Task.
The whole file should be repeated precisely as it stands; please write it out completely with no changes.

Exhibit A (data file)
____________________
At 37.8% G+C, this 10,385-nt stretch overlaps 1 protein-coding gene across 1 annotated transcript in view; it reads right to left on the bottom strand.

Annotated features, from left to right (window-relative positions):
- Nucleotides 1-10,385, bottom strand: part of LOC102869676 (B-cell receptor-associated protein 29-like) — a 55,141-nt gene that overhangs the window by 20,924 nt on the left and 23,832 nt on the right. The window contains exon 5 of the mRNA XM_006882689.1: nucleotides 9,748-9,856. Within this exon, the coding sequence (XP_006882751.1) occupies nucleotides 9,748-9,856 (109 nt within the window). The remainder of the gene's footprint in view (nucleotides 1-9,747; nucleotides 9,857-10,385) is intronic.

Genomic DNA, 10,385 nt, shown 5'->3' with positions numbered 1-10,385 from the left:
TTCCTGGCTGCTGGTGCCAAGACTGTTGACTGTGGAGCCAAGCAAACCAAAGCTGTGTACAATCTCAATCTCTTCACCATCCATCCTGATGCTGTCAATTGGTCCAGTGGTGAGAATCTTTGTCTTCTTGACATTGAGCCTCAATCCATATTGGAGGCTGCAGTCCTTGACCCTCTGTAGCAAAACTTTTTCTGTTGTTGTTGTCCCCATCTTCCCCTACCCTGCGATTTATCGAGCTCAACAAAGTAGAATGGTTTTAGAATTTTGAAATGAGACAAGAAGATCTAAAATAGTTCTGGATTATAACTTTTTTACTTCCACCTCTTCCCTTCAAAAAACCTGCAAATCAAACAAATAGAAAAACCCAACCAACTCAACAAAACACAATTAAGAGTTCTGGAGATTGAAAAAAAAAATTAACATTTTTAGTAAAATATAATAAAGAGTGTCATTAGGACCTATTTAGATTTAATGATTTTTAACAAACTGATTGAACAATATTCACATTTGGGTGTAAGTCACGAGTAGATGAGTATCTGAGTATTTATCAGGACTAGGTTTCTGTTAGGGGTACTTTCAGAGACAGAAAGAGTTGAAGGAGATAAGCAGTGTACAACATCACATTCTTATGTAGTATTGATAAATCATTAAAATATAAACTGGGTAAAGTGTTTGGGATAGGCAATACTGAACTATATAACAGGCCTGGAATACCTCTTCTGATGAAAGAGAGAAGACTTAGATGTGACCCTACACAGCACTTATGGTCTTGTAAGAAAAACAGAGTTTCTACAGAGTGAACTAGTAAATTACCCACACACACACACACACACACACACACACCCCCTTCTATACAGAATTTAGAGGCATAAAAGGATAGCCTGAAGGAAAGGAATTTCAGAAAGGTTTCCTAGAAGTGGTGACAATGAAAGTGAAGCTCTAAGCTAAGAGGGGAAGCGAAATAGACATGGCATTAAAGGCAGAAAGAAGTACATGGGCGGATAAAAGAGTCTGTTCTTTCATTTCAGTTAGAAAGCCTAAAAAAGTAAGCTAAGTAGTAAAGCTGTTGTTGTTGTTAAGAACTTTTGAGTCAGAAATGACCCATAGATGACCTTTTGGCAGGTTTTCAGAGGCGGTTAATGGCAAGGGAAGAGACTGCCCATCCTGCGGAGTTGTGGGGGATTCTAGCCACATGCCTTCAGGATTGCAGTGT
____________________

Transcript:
At 37.8% G+C, this 10,385-nt stretch overlaps 1 protein-coding gene across 1 annotated transcript in view; it reads right to left on the bottom strand.

Annotated features, from left to right (window-relative positions):
- Nucleotides 1-10,385, bottom strand: part of LOC102869676 (B-cell receptor-associated protein 29-like) — a 55,141-nt gene that overhangs the window by 20,924 nt on the left and 23,832 nt on the right. The window contains exon 5 of the mRNA XM_006882689.1: nucleotides 9,748-9,856. Within this exon, the coding sequence (XP_006882751.1) occupies nucleotides 9,748-9,856 (109 nt within the window). The remainder of the gene's footprint in view (nucleotides 1-9,747; nucleotides 9,857-10,385) is intronic.

Genomic DNA, 10,385 nt, shown 5'->3' with positions numbered 1-10,385 from the left:
TTCCTGGCTGCTGGTGCCAAGACTGTTGACTGTGGAGCCAAGCAAACCAAAGCTGTGTACAATCTCAATCTCTTCACCATCCATCCTGATGCTGTCAATTGGTCCAGTGGTGAGAATCTTTGTCTTCTTGACATTGAGCCTCAATCCATATTGGAGGCTGCAGTCCTTGACCCTCTGTAGCAAAACTTTTTCTGTTGTTGTTGTCCCCATCTTCCCCTACCCTGCGATTTATCGAGCTCAACAAAGTAGAATGGTTTTAGAATTTTGAAATGAGACAAGAAGATCTAAAATAGTTCTGGATTATAACTTTTTTACTTCCACCTCTTCCCTTCAAAAAACCTGCAAATCAAACAAATAGAAAAACCCAACCAACTCAACAAAACACAATTAAGAGTTCTGGAGATTGAAAAAAAAAATTAACATTTTTAGTAAAATATAATAAAGAGTGTCATTAGGACCTATTTAGATTTAATGATTTTTAACAAACTGATTGAACAATATTCACATTTGGGTGTAAGTCACGAGTAGATGAGTATCTGAGTATTTATCAGGACTAGGTTTCTGTTAGGGGTACTTTCAGAGACAGAAAGAGTTGAAGGAGATAAGCAGTGTACAACATCACATTCTTATGTAGTATTGATAAATCATTAAAATATAAACTGGGTAAAGTGTTTGGGATAGGCAATACTGAACTATATAACAGGCCTGGAATACCTCTTCTGATGAAAGAGAGAAGACTTAGATGTGACCCTACACAGCACTTATGGTCTTGTAAGAAAAACAGAGTTTCTACAGAGTGAACTAGTAAATTACCCACACACACACACACACACACACACACACCCCCTTCTATACAGAATTTAGAGGCATAAAAGGATAGCCTGAAGGAAAGGAATTTCAGAAAGGTTTCCTAGAAGTGGTGACAATGAAAGTGAAGCTCTAAGCTAAGAGGGGAAGCGAAATAGACATGGCATTAAAGGCAGAAAGAAGTACATGGGCGGATAAAAGAGTCTGTTCTTTCATTTCAGTTAGAAAGCCTAAAAAAGTAAGCTAAGTAGTAAAGCTGTTGTTGTTGTTAAGAACTTTTGAGTCAGAAATGACCCATAGATGACCTTTTGGCAGGTTTTCAGAGGCGGTTAATGGCAAGGGAAGAGACTGCCCATCCTGCGGAGTTGTGGGGGATTCTAGCCACATGCCTTCAGGATTGCAGTGT